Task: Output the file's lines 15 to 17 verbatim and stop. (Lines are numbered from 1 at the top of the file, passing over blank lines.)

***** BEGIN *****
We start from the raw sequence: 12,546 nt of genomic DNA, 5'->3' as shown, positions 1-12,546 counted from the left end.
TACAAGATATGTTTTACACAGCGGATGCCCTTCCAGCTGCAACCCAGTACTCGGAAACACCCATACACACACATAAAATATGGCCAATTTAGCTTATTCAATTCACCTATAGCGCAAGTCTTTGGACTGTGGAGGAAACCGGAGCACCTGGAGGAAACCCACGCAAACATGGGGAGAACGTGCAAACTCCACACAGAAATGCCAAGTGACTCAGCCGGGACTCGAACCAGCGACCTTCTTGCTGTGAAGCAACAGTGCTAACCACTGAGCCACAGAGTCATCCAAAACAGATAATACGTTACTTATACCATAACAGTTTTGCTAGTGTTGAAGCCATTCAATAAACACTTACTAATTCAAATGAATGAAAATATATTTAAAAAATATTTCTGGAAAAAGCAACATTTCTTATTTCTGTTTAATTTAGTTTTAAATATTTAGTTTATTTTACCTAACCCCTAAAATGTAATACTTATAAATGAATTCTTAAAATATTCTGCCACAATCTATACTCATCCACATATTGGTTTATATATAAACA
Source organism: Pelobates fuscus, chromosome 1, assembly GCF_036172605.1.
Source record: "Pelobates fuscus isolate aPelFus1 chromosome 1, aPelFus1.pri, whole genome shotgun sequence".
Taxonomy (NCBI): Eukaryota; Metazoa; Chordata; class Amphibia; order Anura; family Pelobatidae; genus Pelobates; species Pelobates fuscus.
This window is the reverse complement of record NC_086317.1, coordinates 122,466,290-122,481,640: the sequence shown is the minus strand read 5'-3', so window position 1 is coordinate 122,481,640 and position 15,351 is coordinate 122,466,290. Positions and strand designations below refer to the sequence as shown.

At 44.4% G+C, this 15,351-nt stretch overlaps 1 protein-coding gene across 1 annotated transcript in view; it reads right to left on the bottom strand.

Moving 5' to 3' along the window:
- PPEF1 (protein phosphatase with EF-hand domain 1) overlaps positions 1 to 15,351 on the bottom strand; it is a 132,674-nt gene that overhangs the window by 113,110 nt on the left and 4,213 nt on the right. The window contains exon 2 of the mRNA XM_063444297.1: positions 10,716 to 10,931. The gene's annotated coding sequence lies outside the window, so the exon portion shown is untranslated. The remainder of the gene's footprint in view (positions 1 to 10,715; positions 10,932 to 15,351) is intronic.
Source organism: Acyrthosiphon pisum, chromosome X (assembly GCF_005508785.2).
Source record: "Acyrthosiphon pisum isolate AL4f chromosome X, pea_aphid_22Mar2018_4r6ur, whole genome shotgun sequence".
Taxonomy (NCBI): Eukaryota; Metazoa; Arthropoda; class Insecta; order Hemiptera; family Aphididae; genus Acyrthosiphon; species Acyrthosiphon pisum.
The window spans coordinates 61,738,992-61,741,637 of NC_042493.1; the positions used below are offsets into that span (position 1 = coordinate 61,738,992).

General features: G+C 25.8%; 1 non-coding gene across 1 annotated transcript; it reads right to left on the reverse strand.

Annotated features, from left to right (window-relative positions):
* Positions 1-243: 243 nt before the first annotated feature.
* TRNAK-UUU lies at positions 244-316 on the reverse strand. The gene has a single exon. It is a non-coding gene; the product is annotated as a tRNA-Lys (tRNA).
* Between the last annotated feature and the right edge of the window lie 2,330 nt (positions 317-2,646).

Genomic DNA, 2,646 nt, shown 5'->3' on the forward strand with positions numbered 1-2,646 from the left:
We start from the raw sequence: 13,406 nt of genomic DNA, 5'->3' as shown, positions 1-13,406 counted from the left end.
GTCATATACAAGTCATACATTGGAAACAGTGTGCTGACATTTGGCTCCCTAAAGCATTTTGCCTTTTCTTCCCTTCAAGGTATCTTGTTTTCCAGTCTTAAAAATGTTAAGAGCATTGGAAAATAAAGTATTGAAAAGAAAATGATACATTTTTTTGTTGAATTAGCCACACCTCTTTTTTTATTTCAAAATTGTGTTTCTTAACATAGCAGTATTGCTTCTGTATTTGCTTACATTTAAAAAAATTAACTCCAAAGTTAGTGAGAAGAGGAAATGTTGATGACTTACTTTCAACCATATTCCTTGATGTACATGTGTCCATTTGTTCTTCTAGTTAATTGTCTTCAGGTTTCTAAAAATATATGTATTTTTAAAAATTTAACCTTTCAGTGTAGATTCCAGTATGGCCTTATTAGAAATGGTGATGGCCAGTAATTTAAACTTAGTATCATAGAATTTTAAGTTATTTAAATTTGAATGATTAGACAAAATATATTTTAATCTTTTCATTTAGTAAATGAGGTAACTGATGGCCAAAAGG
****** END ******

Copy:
Annotated features, from left to right (window-relative positions):
* Positions 1-243: 243 nt before the first annotated feature.
* TRNAK-UUU lies at positions 244-316 on the reverse strand. The gene has a single exon. It is a non-coding gene; the product is annotated as a tRNA-Lys (tRNA).